Hackaday Prize 2022: Arduino-Powered Weighing Scale Has A Real Analog Display

A weighing scale with a moving-coil meter as a display

Digital displays are useful for quick and accurate readout, but lots of people prefer the physical motion of a needle moving along a dial. For instance, many smartwatch users choose an analog face to show the time, and modern cars with digital dashboards often default to showing an analog speedometer. Following this trend, [Miro Pavleski] built a digital weighing scale with an analog display that not only looks neat, but also serves as a good demonstration of the way that modern scales work.

Inside, the device is built up like a typical electronic scale: the heart of the instrument is a load cell that supports the platform and bends in proportion to the weight applied. This bending motion is sensed by a set of strain gauges wired up in a Wheatstone bridge configuration. An HX711 readout chip measures the resulting voltage and converts it to a digital code that is sent to a microcontroller, in this case an Arduino Nano.

Whereas a typical scale would then simply show the resulting number on an LCD display, [Mirko] decided to use a moving coil meter driven by the Arduino’s analog output. That meter was originally designed to show currents, so [Mirko] printed a new background image using kilograms instead.

As with any analog sensor, calibration and nulling are essential to obtain a reliable measurement. When the instrument is powered up, it asks the user to place a 100 gram weight on the scale, which will then be used as a reference to control the voltage-to-weight scaling factor. You can also subtract the tare weight of any containers you might want to use by simply placing them on the platform before flipping the power button.

If you’re planning to design your own digital weighing scale, this older project is a great place to start. This teardown of a mass-produced scale is also full of interesting details. We’ve even seen a home-built scale that automatically weighs cats and feeds them based on ID.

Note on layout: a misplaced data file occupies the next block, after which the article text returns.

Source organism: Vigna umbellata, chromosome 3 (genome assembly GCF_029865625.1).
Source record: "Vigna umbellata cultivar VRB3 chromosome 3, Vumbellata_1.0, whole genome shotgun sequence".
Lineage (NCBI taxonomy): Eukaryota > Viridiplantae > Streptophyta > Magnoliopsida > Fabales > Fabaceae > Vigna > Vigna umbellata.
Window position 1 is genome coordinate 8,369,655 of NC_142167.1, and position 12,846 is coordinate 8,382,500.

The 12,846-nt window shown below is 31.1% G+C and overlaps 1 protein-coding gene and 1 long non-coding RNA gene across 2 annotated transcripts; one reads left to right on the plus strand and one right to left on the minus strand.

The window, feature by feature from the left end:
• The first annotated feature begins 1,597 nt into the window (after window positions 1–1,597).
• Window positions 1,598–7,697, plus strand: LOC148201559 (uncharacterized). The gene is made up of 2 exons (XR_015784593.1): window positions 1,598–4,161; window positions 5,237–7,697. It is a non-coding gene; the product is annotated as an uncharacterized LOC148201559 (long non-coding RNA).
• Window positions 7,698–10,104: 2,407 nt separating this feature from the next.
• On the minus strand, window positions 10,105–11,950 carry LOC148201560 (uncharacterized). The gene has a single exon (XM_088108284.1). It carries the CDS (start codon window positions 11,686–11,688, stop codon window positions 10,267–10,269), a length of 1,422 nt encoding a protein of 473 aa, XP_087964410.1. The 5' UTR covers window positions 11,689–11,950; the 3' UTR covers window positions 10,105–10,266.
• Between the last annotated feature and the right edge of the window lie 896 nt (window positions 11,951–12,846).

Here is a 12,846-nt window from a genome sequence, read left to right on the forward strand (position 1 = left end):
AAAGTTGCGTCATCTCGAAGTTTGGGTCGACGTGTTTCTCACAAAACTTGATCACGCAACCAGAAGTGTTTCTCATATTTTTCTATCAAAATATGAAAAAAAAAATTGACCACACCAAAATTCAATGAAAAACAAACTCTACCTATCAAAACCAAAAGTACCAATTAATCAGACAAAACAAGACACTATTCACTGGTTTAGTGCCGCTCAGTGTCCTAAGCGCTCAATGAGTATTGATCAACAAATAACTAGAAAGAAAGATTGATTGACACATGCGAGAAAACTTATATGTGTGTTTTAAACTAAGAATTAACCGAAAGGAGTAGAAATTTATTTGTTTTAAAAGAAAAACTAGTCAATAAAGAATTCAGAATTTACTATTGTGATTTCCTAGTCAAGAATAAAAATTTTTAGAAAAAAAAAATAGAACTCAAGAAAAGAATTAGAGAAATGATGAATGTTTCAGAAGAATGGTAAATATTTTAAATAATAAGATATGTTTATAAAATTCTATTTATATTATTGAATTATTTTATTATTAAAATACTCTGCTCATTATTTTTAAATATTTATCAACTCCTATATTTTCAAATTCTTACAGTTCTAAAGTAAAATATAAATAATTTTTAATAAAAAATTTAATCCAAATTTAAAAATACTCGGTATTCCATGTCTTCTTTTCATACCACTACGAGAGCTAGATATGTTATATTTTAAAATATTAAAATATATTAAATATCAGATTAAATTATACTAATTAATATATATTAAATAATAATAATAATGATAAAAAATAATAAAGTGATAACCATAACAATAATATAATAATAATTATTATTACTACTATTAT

3 thoughts on “Hackaday Prize 2022: Arduino-Powered Weighing Scale Has A Real Analog Display

  1. What’s annoying about digital scales is the timeout that shuts the power and resets it to zero if you don’t keep adding stuff continuously. If you pause for 15-30 seconds it’s all gone – so don’t go hunting for that second packet of sugar, or answer the phone, or anything. If you tare the scale with an empty cup and then add something, then look away for too long, the reading is gone and re-starting the scale forgets how much the cup weighed so you have to empty it and begin again.

    With the analog scale, all the functions could be realized without the Arduino, with two op-amps and a precision voltage regulator. Taring the scale would not be as automatic, but you could dial it to any arbitrary value you want – and it would remember where you left off.

      1. I don’t see an immediate reason why they would. The standard load cell is temperature compensated by construction, and the next thing in line is a feedback controlled amplifier, and the signal is basically ratiometric to the input voltage. They’d have to be doing something completely silly to have it drift all over the place.

        Methinks its because they’re zealously conserving the battery, because they keep having those flashy blue LEDs and beepers and whatnot that consume too much power versus a simple reflective LCD and nothing else.

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